Rivadavia sought a balanced program of agriculture and industry for the Argentine provinces, with a large role assigned to British investment and colonization.

The greatest progress was made in the cattle industry that expanded at the expense of Indian landholding in the south.

In 1822 Rivadavia introduced the system of emphyteusis which was a program of distribution of public lands through long-term leases at fixed rentals.

Some people saw this as an attempt at land reform, but it actually contributed to the growth of large landed estates.

As this class grew it became an enemy of Rivadavia’s industrial plans and progressive ideas.

Rviadavia’s planning went beyond the province of Buenos Aires for he had a vision of a unified Argentina under a strong central government that would promote the needed economic development for the whole territory.

After a difficult war with Brazil that ended in 1828 over Uruguay his political fortunes declined quickly.

Even before the end of the war R. lost on a constitutional issue and resigned the presidency in 1827 and went into exile.

After a period of factional struggles the federalism espoused by the landed oligarchy triumphed in the person of Juan Manuel Rosas, who became governor of the province of Buenos Aires in 1829.

Under his leadership in 1831 a federal pact was created under which Buenos Aires assumed representation for the other provinces in foreign affairs, but left them free to run their own affairs.

A network of personal alliances between Rosas and provincial caudillos backed by the use of force against uncooperative local leaders insured for him a large measure of control over the interior.

Rosas’ long reign saw a total reversal of Rivadavia’s progressive, liberal policies. For Rosas his only economy concern was for the export of cattle hides, and salted meats and jerked beef. At the same he neglected industry and manufacturing

Rosas also had a secret police force that eliminated all political opposition to his policies.

By the 1870’s railroads expanded throughout Argentina, and the introduction of alfalfa ranges dramatically improved the quality of cattle grown in Argentina.

In 1876 the arrival of an experimental shipload of refrigerated beef from Argentina led to a great export boom and expansion of cattle ranges in Argentina.

By the late 1870’s the War of the Pacific broke out between Bolivia, Peru and Chile and for the Bolivians the war resembled a Greek tragedy.

Bolivia protested chilean expansion in the Atacama desert where there were large nitrate deposits. In 1878 the Bolivian government initiated a tax on all nitrate deposits and the English director and owners with the full backing of the Chileans labeled the tax unfair, even though they were technically mining in Bolivian territory.

After the Bolivians announced that they would confiscate Chilean and English companies that refused to pay the nitrate tax, the Chileans landed troops at Antofagasta in 1879. By April, the Peruvian entered the war on the side of the Bolivians after they had lost several key battles.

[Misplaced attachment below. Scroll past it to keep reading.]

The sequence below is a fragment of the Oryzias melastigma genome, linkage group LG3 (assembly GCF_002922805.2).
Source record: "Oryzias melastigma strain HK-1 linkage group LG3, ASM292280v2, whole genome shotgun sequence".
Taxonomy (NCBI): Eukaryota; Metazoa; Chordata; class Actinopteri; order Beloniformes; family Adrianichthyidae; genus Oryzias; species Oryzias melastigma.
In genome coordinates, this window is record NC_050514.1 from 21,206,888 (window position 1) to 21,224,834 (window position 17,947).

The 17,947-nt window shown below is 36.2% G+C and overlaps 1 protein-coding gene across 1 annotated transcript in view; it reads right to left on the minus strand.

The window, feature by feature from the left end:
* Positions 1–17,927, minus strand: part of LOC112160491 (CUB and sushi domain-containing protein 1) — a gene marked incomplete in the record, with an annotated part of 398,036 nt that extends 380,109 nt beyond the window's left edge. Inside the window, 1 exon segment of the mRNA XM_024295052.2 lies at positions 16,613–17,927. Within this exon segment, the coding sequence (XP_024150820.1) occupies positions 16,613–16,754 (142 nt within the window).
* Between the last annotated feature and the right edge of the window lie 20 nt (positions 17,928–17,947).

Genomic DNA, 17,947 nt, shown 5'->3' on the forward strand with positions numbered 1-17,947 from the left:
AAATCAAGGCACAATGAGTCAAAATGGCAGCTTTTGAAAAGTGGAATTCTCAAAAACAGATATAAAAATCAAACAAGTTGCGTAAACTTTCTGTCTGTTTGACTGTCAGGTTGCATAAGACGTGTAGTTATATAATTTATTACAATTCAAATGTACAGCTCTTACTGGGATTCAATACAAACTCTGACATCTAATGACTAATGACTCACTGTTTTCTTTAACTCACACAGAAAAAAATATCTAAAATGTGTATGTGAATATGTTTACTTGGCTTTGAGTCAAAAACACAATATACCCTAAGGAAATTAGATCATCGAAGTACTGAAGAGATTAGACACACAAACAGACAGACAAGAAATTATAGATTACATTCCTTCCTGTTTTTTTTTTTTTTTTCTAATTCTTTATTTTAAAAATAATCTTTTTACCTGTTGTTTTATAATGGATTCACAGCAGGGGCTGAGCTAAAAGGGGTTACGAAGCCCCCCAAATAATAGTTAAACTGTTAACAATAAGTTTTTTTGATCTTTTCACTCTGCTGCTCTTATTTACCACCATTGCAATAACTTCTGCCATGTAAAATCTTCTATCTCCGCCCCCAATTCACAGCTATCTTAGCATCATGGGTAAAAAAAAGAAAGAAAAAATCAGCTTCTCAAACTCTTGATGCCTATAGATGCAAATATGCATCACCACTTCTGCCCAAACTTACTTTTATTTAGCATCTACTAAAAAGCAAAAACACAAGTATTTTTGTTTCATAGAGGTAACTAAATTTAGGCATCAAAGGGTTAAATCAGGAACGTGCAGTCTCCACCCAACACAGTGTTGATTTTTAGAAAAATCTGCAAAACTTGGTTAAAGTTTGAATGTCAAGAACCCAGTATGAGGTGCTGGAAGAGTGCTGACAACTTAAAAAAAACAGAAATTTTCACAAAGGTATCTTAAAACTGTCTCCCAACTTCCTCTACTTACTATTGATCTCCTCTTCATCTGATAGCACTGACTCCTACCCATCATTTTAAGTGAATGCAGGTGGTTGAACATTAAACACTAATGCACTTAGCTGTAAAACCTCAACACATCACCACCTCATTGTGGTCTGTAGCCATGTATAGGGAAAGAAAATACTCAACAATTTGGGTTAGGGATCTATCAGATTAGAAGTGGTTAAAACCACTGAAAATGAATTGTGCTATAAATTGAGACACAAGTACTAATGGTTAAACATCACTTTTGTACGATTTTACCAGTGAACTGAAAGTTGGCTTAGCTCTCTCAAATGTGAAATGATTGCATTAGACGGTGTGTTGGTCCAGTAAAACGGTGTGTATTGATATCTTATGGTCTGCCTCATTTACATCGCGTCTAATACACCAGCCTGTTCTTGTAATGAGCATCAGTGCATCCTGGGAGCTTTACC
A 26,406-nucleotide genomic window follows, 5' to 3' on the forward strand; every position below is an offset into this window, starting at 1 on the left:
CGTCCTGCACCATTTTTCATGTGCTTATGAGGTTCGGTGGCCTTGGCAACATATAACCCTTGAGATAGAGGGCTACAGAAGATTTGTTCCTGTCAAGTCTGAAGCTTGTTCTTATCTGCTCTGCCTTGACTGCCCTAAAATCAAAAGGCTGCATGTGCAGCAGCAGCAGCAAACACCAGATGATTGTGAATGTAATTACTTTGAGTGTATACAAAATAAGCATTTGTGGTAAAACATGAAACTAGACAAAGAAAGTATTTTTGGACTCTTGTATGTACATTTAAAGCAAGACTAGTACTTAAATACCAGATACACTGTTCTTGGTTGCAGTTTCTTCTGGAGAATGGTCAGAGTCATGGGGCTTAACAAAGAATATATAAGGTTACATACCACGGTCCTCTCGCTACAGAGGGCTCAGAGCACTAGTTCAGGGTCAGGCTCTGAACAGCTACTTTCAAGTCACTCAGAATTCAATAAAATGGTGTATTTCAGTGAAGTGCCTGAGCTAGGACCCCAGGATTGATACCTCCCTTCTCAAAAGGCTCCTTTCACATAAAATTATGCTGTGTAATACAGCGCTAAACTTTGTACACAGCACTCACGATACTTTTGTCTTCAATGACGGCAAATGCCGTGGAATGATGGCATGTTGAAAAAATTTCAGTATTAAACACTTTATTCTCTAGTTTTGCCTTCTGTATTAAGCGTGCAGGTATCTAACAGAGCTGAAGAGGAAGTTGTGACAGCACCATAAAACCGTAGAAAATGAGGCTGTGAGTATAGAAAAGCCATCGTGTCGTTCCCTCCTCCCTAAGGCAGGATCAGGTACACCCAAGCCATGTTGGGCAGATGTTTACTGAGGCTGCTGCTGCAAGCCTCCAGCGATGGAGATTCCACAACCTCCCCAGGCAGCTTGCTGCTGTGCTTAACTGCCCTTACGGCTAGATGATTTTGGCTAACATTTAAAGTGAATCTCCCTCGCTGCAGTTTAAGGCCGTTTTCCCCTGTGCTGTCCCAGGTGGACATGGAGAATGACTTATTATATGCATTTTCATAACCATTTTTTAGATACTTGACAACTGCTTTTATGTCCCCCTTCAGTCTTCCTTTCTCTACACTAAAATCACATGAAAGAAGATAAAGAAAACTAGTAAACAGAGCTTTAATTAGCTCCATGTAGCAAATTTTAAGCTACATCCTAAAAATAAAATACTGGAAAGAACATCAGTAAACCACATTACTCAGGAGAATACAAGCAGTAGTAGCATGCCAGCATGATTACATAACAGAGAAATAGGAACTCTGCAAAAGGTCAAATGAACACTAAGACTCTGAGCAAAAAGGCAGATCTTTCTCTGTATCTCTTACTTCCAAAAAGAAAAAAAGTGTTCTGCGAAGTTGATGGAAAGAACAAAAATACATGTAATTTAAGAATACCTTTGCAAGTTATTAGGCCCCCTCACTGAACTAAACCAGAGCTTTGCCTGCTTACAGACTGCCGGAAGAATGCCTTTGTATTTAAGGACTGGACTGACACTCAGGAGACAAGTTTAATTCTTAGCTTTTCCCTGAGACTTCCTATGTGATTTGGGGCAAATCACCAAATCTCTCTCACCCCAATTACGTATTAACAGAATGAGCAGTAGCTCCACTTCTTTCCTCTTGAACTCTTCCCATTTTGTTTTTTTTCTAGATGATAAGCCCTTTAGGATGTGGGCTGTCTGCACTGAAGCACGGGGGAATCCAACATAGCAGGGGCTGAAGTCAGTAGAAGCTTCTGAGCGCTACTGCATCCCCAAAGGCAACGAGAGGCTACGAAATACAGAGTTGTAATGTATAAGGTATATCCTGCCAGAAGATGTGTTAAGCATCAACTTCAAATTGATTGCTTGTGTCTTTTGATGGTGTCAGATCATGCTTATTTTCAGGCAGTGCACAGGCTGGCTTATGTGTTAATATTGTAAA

The Chileans deliberately provoked the Peruvians to intervene on the side of the Bolivians in order to once and for all destroy Peruvian military power and seize their coastal and mining interests. Since 1873 the Chileans had secretly prepared for a huge naval war with the Peruvians and were ready for Peruvian intervention.

Within hours after the declaration of war by the Peruvians the Chileans had blockaded almost all of Peru’s ports and by the time the Bolivians were able to mobilize 4,000 troops the chileans were moving troops into southern Peru.

In one of the greatest invasions in the 19th century the chilean armies invaded Lima and the Peruvian sierra.

In Peru, the Chileans burned parts of Lima and carried off a great amount of government papers and documents.

In the sierra most of the Indians and Chinese coolies that had been used to work the haciendas and build the railroads from the Andes to the Peruvian coasts joined the Chilean armies and fought against the Peruvians.

By 1880 the Chileans controlled most of Peru, but refused to invade Bolivia. After a treaty was signed that made Peru and Bolivia the guilty parties for the war, the Chileans withdrew. But Chile gained all the Atacama desert, Bolivia no longer had access to the sea and Peru lost alot of its southern territory as well.

The War of the Pacific destroyed the power of the conservative army in Peru and Bolivia and gave civilian politicians the justification they needed for modernizing the political systems of Peru and Bolivia.

Also for Peru, the war revealed the deep seated racial hatred that the highland Indians had for the people who lived and ruled from Lima.

The result was the ending of the era of military caudillo rule and the beginnings of modern parliamentary government in Peru and Bolivia that would be dominated by civilian politicians.

This ended 55 years of military rule in Bolivia since its independence and it was finally able to enter the age of classic 19th century civilian rule.